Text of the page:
Using the Body’s Natural Cycle to Improve Shift Workers’ Health

Employees who work the night shift are at higher risk of a number of illnesses because working through the night alters the natural circadian rhythm (sleep and wake cycles). Studies have shown that people who work at night are at greater risk of heart disease, sleep disorders, stroke, and type 2 diabetes. With approximately a fifth of Americans working during the night shift, there is a large percentage of people who are put at risk every year. Initial belief held that it was the habits of night shift workers that led to the increased health problems, but the evidence did not support the theory. To determine the cause, researchers began looking over data from studies in 2018 to look for other ways to reduce the risks, including optimizing how shift workers sleep and what they eat. While these, along with exercise are important for everyone, sleep, diet, and exercise are adversely affected when the person’s circadian rhythm is disrupted.

Studies have found that sound sleep that lasts between 7 and 8 hours is the most effective way to lower the risks associated with late shift work. The sleep should be consecutive, not broken up over several periods. It is recommended that the sleep be in the evening, or as close to the evening as possible. If a nap is needed, it should be kept to less than 120 minutes so that the shift worker can get more sleep at one time.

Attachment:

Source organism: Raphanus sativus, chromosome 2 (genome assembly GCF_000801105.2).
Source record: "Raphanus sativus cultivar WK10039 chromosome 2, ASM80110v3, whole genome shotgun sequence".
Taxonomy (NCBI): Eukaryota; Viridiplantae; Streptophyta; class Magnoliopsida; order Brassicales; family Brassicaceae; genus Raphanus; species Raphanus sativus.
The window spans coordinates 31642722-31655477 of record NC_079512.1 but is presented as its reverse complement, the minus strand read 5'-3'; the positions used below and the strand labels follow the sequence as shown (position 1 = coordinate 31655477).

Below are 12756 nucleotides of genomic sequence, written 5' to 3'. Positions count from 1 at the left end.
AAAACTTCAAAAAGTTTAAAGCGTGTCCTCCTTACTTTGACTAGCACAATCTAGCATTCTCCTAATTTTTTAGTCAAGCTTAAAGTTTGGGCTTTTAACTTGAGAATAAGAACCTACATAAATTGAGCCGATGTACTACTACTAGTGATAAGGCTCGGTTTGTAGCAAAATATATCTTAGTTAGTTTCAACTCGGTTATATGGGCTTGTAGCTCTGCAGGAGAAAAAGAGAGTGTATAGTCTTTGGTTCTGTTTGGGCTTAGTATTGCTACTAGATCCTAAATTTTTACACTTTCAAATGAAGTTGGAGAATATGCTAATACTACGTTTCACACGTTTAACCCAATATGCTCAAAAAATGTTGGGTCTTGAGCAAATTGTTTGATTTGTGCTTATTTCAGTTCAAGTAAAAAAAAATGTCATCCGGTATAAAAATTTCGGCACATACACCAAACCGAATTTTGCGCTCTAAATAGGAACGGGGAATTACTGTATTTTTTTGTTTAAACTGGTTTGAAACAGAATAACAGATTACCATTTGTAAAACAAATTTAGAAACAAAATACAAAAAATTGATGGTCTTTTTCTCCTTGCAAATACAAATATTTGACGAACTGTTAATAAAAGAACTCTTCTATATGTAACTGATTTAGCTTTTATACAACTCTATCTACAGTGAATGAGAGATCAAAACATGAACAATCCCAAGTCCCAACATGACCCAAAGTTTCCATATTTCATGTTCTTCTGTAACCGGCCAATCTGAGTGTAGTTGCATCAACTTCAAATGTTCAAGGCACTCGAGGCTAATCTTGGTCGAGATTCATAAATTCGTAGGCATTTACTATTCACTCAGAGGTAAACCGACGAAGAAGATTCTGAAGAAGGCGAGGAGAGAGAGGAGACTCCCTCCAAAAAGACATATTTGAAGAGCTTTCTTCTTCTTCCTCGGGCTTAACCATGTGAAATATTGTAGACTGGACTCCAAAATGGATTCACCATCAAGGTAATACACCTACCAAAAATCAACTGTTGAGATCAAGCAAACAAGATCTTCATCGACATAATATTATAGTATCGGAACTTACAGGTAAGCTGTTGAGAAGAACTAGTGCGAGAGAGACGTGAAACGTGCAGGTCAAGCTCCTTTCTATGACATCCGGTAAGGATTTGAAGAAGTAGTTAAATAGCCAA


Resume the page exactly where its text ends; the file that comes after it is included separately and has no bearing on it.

The study also recommends that employers adjust the hours so that employees who work late shifts have hours that start before midnight and are done within 11 hours of their start time. This will help the employees to establish a better pattern of sleep. They also need to provide adequate time for staff to eat during their shifts. Too many employees working in the late hours miss at least one meal and end up consuming unhealthy snacks to stave off hunger. Earlier breaks are encouraged as the food consumed in early breaks provides the necessary calories to get through the rest of the day.

The absence of natural light may also be having a negative effect on shift workers. If possible, researchers encourage shift workers to get some additional daylight an hour or two before work. They should attempt to reduce how much light they are exposed to within two hours of going to sleep. This will help the shift workers’ bodies to prepare for sleep. Employers are encouraged to have high intensity lights to boost energy levels.

Some researchers suggest that employees who work at night take sleep aids to adjust their sleep cycle so that they are able to get to sleep and remain asleep longer.

For more details on the ways shift workers and their employers can reduce the health risks associated with working at night, review the information in Using the Body’s Natural Cycle to Improve Shift Workers’ Health.

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